Once we were established at a CF Care Center, things began to settle down. But at age 15, Matthew’s world shifted as this disease hit him with full force. We discovered that Matthew had developed a nontuberculosis mycobacteria (NTM) infection in his lungs. This is a particularly dangerous and difficult bacteria, and led to his first journey with long-term IV antibiotics. He did 14 straight months of IVs around the clock that first round. I went from being Matt’s mom to being his nurse, his IV therapist, and his case manager all wrapped up into one. Since that summer, Matt has been hospitalized over 33 times, has done two rounds of long-term IVs, and has increased his treatment burden to about two hours a day. With advances in medicine, it was also discovered during this time that Matthew carried one F508del gene, which is the most common CF mutation, but his other nonsense mutation was so rare that Matt was only 1 of 9 people in the whole worldwide database with that mutation.
I became very active early on, doing whatever I could to raise funds and awareness for CF. I believe this holds the key to Matthew’s future and I was not about to sit back and do nothing while CF raged its war on Matthew or any other child with this terrible disease. I know how little Annie had to help her in this fight compared to what we have today, I’ve seen firsthand where research has brought us. I’ve seen the discovery of the CF gene, the development of new and amazing medications to aid in the symptoms of this disease, better understanding of infection control and now modifiers…drugs that actually correct what’s going on at the cellular level for some gene mutations. My heart bursts with happiness every time I hear of another CF warrior getting to start these drugs, but it simultaneously breaks because even with all my involvement, due to that one rare mutation, my own son does not qualify for these wonderful, life-changing modifiers.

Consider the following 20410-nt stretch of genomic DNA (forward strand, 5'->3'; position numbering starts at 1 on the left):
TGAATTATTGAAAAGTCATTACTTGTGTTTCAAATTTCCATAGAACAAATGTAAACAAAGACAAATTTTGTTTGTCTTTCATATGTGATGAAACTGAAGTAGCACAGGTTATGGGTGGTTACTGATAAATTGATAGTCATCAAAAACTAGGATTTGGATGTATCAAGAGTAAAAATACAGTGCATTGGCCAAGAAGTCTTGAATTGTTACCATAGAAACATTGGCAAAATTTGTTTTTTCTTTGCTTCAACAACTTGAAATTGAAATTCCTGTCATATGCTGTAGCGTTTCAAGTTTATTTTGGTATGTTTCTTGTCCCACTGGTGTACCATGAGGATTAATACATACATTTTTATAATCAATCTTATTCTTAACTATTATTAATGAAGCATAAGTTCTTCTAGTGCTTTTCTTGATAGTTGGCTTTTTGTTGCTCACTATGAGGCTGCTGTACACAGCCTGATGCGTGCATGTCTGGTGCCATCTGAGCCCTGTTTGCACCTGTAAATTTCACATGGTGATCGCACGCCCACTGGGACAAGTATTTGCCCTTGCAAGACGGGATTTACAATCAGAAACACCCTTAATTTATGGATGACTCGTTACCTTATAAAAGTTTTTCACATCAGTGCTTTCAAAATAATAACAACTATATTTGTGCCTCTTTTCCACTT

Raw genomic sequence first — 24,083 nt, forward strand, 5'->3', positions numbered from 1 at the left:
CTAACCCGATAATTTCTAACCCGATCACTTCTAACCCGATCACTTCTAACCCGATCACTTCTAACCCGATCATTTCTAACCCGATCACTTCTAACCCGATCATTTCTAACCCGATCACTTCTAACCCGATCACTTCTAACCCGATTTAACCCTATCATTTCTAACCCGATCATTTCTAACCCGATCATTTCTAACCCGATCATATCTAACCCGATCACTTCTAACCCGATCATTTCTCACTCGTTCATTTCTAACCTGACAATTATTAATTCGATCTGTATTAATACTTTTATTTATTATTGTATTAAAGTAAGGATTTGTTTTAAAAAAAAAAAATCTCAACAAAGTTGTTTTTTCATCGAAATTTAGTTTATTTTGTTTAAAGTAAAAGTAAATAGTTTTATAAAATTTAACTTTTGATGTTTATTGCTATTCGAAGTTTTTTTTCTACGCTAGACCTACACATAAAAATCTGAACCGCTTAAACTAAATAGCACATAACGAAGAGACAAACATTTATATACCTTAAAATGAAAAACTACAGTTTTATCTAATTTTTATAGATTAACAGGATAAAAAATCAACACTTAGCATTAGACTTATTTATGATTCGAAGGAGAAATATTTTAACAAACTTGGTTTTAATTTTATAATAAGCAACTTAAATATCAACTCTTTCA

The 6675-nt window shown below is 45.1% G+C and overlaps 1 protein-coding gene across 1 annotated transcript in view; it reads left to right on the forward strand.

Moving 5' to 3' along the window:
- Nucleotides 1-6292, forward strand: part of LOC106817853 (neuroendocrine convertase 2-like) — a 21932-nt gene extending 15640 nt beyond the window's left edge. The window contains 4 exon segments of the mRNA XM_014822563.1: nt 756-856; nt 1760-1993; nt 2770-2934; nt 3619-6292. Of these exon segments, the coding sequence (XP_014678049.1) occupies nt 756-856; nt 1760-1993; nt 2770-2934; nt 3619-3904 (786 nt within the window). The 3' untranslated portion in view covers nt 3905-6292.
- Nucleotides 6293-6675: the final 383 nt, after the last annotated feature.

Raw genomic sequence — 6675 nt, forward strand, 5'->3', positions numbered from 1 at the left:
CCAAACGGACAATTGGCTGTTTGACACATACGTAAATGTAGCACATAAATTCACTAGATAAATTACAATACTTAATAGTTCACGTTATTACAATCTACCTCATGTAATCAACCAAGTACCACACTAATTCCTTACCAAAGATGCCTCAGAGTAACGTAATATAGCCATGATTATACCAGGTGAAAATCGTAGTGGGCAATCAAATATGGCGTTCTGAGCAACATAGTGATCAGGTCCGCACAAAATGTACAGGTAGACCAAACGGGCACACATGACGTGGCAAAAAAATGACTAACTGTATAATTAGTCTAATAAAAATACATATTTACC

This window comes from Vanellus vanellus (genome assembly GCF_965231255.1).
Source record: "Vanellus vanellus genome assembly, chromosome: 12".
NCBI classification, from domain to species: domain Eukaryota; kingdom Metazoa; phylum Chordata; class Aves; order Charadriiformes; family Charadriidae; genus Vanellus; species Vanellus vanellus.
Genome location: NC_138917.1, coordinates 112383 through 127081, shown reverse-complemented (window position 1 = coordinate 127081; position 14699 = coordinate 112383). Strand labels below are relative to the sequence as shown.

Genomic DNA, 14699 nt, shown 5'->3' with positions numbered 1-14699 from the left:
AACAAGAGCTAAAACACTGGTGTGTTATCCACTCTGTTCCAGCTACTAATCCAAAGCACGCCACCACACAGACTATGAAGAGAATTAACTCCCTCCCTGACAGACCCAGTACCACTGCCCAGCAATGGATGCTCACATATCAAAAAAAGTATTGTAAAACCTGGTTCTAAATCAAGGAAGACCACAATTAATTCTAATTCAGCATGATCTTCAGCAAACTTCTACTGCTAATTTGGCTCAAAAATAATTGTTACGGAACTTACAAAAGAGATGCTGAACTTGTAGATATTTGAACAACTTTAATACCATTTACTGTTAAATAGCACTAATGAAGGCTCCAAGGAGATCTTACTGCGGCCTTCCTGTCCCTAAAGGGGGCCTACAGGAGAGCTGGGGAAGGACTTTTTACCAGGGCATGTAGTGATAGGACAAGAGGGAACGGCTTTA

Finding Emily’s Entourage has filled me with new hope. We know now we are truly not alone in this fight.
I know researchers are still working toward medicines that targets every mutation, but I also know that time works against us. Matthew has lost 40% of his lung function over the last 7 years and he continues to fight every moment of every day just to hold his ground. The thought of even another year without these drugs for Matt terrifies me. Finding Emily’s Entourage has filled me with new hope. We know now we are truly not alone in this fight.
Keep your eye out for the silver linings. We have raised one tough warrior who has faced everything CF has thrown at him with more courage than I could have ever imagined. My other two children have shown equal courage. They, too, grew up in the hospital by their brother’s side. For as much as I hate this disease (and I do hate it!), it has helped to mold us all into who we are today. I could not be more proud of, nor could I love these three kids of mine, who were shaped into such wonderful young adults by our family’s journey with CF, any more.